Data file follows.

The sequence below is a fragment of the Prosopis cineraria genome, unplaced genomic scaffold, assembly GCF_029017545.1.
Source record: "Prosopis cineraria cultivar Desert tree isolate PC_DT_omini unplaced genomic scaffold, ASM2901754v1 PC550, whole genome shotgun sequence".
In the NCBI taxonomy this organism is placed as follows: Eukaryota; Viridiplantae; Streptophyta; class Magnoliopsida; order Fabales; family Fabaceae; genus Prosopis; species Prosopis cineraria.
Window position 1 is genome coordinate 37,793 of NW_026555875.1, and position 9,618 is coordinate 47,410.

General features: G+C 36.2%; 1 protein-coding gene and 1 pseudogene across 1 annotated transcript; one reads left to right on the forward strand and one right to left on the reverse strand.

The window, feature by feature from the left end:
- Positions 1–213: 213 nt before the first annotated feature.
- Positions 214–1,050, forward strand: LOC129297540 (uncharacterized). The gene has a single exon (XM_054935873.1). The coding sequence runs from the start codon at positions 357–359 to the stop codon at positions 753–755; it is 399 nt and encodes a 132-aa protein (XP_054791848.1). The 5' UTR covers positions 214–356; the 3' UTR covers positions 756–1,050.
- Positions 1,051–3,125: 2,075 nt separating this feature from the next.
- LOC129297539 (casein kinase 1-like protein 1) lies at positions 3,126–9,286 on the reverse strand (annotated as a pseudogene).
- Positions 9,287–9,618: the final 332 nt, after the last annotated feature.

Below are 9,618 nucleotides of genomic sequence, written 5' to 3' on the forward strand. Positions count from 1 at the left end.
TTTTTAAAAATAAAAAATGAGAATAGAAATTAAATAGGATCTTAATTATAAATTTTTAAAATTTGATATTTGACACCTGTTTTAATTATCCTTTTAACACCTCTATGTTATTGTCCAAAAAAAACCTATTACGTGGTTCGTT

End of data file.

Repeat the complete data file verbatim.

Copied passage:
The sequence below is a fragment of the Prosopis cineraria genome, unplaced genomic scaffold, assembly GCF_029017545.1.
Source record: "Prosopis cineraria cultivar Desert tree isolate PC_DT_omini unplaced genomic scaffold, ASM2901754v1 PC550, whole genome shotgun sequence".
In the NCBI taxonomy this organism is placed as follows: Eukaryota; Viridiplantae; Streptophyta; class Magnoliopsida; order Fabales; family Fabaceae; genus Prosopis; species Prosopis cineraria.
Window position 1 is genome coordinate 37,793 of NW_026555875.1, and position 9,618 is coordinate 47,410.

General features: G+C 36.2%; 1 protein-coding gene and 1 pseudogene across 1 annotated transcript; one reads left to right on the forward strand and one right to left on the reverse strand.

The window, feature by feature from the left end:
- Positions 1–213: 213 nt before the first annotated feature.
- Positions 214–1,050, forward strand: LOC129297540 (uncharacterized). The gene has a single exon (XM_054935873.1). The coding sequence runs from the start codon at positions 357–359 to the stop codon at positions 753–755; it is 399 nt and encodes a 132-aa protein (XP_054791848.1). The 5' UTR covers positions 214–356; the 3' UTR covers positions 756–1,050.
- Positions 1,051–3,125: 2,075 nt separating this feature from the next.
- LOC129297539 (casein kinase 1-like protein 1) lies at positions 3,126–9,286 on the reverse strand (annotated as a pseudogene).
- Positions 9,287–9,618: the final 332 nt, after the last annotated feature.

Below are 9,618 nucleotides of genomic sequence, written 5' to 3' on the forward strand. Positions count from 1 at the left end.
TTTTTAAAAATAAAAAATGAGAATAGAAATTAAATAGGATCTTAATTATAAATTTTTAAAATTTGATATTTGACACCTGTTTTAATTATCCTTTTAACACCTCTATGTTATTGTCCAAAAAAAACCTATTACGTGGTTCGTT